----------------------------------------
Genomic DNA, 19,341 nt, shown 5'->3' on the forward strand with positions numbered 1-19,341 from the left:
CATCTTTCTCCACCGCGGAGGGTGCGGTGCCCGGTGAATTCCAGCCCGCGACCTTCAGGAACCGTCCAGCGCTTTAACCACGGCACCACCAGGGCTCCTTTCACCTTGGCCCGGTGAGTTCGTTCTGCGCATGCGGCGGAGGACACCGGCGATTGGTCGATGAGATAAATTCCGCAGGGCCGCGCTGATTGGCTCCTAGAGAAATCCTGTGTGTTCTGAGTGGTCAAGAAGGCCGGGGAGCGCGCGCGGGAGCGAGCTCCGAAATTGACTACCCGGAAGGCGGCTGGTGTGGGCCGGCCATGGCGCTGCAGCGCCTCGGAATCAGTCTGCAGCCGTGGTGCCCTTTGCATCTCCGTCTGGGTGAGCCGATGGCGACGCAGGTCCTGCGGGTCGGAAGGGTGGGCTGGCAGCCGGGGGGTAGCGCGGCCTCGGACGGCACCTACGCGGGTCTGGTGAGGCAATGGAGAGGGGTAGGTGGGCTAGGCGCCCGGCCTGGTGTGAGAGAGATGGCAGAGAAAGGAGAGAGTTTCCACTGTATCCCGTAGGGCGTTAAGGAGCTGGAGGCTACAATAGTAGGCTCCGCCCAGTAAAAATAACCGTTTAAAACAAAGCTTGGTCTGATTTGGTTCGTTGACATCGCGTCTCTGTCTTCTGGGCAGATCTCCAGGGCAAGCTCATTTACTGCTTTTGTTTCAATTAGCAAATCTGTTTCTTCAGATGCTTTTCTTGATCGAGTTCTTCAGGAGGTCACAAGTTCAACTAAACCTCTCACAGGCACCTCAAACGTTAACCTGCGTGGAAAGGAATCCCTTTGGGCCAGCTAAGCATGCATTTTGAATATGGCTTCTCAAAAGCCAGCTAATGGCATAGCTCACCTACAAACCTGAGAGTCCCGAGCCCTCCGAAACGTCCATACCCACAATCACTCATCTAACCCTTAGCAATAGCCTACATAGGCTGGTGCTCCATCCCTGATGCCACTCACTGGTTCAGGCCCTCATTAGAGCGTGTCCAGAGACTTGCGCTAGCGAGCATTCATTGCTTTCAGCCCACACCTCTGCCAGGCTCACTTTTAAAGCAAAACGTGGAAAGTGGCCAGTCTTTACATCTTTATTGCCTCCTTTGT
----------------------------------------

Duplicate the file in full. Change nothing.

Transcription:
Genomic DNA, 19,341 nt, shown 5'->3' on the forward strand with positions numbered 1-19,341 from the left:
CATCTTTCTCCACCGCGGAGGGTGCGGTGCCCGGTGAATTCCAGCCCGCGACCTTCAGGAACCGTCCAGCGCTTTAACCACGGCACCACCAGGGCTCCTTTCACCTTGGCCCGGTGAGTTCGTTCTGCGCATGCGGCGGAGGACACCGGCGATTGGTCGATGAGATAAATTCCGCAGGGCCGCGCTGATTGGCTCCTAGAGAAATCCTGTGTGTTCTGAGTGGTCAAGAAGGCCGGGGAGCGCGCGCGGGAGCGAGCTCCGAAATTGACTACCCGGAAGGCGGCTGGTGTGGGCCGGCCATGGCGCTGCAGCGCCTCGGAATCAGTCTGCAGCCGTGGTGCCCTTTGCATCTCCGTCTGGGTGAGCCGATGGCGACGCAGGTCCTGCGGGTCGGAAGGGTGGGCTGGCAGCCGGGGGGTAGCGCGGCCTCGGACGGCACCTACGCGGGTCTGGTGAGGCAATGGAGAGGGGTAGGTGGGCTAGGCGCCCGGCCTGGTGTGAGAGAGATGGCAGAGAAAGGAGAGAGTTTCCACTGTATCCCGTAGGGCGTTAAGGAGCTGGAGGCTACAATAGTAGGCTCCGCCCAGTAAAAATAACCGTTTAAAACAAAGCTTGGTCTGATTTGGTTCGTTGACATCGCGTCTCTGTCTTCTGGGCAGATCTCCAGGGCAAGCTCATTTACTGCTTTTGTTTCAATTAGCAAATCTGTTTCTTCAGATGCTTTTCTTGATCGAGTTCTTCAGGAGGTCACAAGTTCAACTAAACCTCTCACAGGCACCTCAAACGTTAACCTGCGTGGAAAGGAATCCCTTTGGGCCAGCTAAGCATGCATTTTGAATATGGCTTCTCAAAAGCCAGCTAATGGCATAGCTCACCTACAAACCTGAGAGTCCCGAGCCCTCCGAAACGTCCATACCCACAATCACTCATCTAACCCTTAGCAATAGCCTACATAGGCTGGTGCTCCATCCCTGATGCCACTCACTGGTTCAGGCCCTCATTAGAGCGTGTCCAGAGACTTGCGCTAGCGAGCATTCATTGCTTTCAGCCCACACCTCTGCCAGGCTCACTTTTAAAGCAAAACGTGGAAAGTGGCCAGTCTTTACATCTTTATTGCCTCCTTTGT